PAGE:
So that’s wehre I am. Do I cancel the surgery next Friday until I can be assured of a real rehab facility? Or do I go through with it, hoping I will get sent to a hospital for rehab, but knowing my choices might be EITHER home alone with a machine and painkillers and various “helpers,” at least some of whom will know enough English to call 911 if I fall down (unlike the home health aide for my recently deceased neighbor, who had the misfortune to fall on her language-challenged watch), OR a stint in a nursing home where doctors drop in once or twice a week to okay the drugs that make the patients quiescent. Stay tuned. I haven’t decided.

By the way, as near as I can tell, between White Plalins and mmidtown Manhattan there are roughly 300 beds for acute inpatient rehab, most of which are dedicated to brain injuries and stroke .It’s so great to live in the greatest city in the best country in the world….

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and besides

Now isn’t that the way it is? Commit to write and the brain freezes.

Ah. Writing about what matters. Came across that twice this week. In the editor’s (wonderful) commentary between pieces in The Next American Essay, he remarks that the best essays are those in which he senses the author is writing about something that matters to him or her. And lin another piece in Writers Ask, a writer says that the kinds of things he really likes to read are the ones that give him a sense that the author has wrestled with the issues in them, that they matter. 

So being a writer by habit if not by publication, I immediately asked myself, Am I writing about what matters to me? Then: What matters to me?

Which brings me to the difficult place, where the answers to those questions are No and I don’t know. Anymore.

And besides . . .  when I become passionate about things, it reads as strident and overdone. It does not rally the troops, it repels them

So I seem to have abandoned passion. Except when I have drunk or smoked or remembered too much and then I rage and sometimes weep

And besides . . .  there are so many things to be done. Dishes. Laundry. Filing. Taxes. Medical appointments to be made and kept.

acupuncture  chiropractic  physical therapy  dentist  occasional surgeon  primary  serious eye doctor

and there are exercises, practices

tuning forks   reiki   leg lifts   crunches   ankle alphabets   bicep curls       

and the job search   do they like me   will he hire me again    does that one make more per hour than I do and if so why   I am good at this and it’s not terribly important so why won’t they just say well done here’s money 

And besides . . .  I don’t care passionately anymore

though I do get angry at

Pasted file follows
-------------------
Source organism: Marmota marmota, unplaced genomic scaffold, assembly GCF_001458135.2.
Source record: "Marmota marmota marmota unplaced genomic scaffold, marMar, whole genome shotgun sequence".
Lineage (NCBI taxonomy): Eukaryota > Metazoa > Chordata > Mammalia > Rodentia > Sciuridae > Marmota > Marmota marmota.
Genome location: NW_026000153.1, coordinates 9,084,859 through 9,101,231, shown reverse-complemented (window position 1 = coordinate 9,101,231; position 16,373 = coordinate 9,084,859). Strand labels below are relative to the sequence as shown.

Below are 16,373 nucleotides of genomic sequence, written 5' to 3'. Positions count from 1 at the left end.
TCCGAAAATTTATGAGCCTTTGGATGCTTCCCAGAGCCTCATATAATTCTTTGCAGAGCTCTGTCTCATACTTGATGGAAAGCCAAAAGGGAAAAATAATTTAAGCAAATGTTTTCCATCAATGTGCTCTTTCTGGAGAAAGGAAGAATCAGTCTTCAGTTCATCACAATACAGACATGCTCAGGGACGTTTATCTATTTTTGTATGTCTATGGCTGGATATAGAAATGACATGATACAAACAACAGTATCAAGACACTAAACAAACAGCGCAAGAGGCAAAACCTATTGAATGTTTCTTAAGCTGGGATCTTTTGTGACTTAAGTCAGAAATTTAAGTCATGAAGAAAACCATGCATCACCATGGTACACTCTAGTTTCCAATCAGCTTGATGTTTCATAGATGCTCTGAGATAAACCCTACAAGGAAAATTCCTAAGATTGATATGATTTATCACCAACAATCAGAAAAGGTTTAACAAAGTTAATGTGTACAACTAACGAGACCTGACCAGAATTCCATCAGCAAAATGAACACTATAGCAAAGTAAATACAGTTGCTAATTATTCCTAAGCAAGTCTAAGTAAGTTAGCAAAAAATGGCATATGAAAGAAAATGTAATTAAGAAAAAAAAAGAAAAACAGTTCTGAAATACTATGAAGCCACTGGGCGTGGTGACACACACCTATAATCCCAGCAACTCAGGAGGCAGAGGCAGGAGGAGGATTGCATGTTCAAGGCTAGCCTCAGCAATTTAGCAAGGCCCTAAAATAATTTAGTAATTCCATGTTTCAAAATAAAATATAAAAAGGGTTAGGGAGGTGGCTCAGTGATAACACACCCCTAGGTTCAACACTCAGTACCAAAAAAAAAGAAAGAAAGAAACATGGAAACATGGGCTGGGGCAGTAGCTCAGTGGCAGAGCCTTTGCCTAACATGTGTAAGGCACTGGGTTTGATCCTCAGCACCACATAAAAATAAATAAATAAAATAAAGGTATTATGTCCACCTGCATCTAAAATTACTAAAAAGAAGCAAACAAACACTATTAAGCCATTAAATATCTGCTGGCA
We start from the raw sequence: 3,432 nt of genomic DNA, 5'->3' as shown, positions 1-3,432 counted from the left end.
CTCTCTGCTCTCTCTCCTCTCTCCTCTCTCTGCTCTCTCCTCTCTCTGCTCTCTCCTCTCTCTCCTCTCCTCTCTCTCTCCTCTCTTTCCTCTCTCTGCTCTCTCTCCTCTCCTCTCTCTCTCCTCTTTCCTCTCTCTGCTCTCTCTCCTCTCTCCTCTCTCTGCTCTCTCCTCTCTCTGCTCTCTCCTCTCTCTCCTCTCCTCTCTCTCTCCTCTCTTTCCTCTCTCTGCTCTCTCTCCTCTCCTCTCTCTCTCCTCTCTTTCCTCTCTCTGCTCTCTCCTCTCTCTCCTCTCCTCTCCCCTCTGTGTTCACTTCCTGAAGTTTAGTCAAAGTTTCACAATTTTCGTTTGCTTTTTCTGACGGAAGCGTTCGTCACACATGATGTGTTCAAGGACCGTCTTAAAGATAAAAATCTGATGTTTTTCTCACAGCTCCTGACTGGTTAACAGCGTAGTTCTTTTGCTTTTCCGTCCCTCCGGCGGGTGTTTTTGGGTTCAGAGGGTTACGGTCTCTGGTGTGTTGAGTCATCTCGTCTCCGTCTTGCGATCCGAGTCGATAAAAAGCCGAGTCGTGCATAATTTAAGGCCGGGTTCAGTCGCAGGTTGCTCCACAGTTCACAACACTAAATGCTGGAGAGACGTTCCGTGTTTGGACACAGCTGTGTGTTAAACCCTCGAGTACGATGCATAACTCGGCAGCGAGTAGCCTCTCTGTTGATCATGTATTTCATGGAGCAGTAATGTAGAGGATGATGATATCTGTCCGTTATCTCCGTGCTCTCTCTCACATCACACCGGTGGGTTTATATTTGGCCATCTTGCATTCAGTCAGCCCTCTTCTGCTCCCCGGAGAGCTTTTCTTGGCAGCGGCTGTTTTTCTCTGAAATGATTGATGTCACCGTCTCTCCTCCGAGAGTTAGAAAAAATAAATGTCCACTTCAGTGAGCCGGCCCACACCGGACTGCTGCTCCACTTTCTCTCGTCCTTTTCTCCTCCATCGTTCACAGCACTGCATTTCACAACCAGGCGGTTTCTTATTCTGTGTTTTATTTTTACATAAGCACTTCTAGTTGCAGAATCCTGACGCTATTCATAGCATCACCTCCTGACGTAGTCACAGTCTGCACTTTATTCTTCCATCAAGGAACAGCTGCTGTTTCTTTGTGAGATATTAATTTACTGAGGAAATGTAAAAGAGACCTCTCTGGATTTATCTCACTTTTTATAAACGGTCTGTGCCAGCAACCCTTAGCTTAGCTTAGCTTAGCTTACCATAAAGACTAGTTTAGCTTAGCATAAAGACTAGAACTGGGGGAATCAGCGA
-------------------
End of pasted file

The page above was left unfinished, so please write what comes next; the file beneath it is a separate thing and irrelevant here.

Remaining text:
politicians   church men   corporate ceos   women who best me   men who don’t acknowledge me   bosses who regard me less worthily than I regard myself   my legs for failing me   my choices that took me in the wrong direction   myself myself MYSELF for not seeing   not acting   not daring   not completing   

what matters . . .  

What matters? ? ?    

And besides . . . we grow old and die anyway

I think sometimes that everything is filler, except for certain moments when we have to choose, and those matter,  but not the rest, which is most of it 

 

 

Old Soldiers

A doctor’s waiting room. Manhattan. I’m here to get a shot in my funky knee. The chairs are arranged in a U. An Asian man comes in, with a thin, silver-colored cane and wearing  a cap with “Vietnam Veteran” spelled out in gold braid. He sits opposite me, closes his eyes. A few minutes later a young girl in her late teens, early 20s, comes in, apologizing for being late. She exchanges a few words with Max, the office manager, then sits in the chair beside the Asian man. She’s wearing thick winter tights, work boots, a short rough jacket and a white knit hat atop the long dark hair that frames her pleasantly pretty face.  Except for the hair, she doesn’t look particularly Asian, but she’s clearly a relative, probably his granddaughter. They like each other. That’s clear from the was he looks at her indulgently, half smiling, the way she speaks to him directlly, eye to eye, without condescension.

“Is this all you’re wearing?” She fingers the sleeve of his jacket. “It’s freezing out….” She asks him questions from the forms.  His answers don’t satisfy her. “You have to try….you can’t just give up….13...it’s 13. Last year was 2012, this year is 2013….” Her voice doesn’t plead or get angry, but it has an edge, a goad, a demand that he not be unreasonable. She is sure that he can fight this … this … thing that’s robbing him of his independence and her of her grandfather, if only he will. He smiles at her. She is the loveliest thing in his world. And then he looks away. She urges him toward a magazine with a cover story about Heroes. He declines it, dozes, She retreats into her cell phone.

Max comes back. He knows this family. His sister’s children were friends of the girl, and he evokes memories of Sundays in the Bronx when the two families had barbecues. “Remember…? Remember…?” The girl is protective, almost kneeling on the cushion of her chair behind her grandfather, both of them in profile, turned toward Max. “You remember….Max is auntie Jean’s brother and their two sons are Rob and Jerry….”  The man doesn’t say much, but he seems to, because she plays her role so well.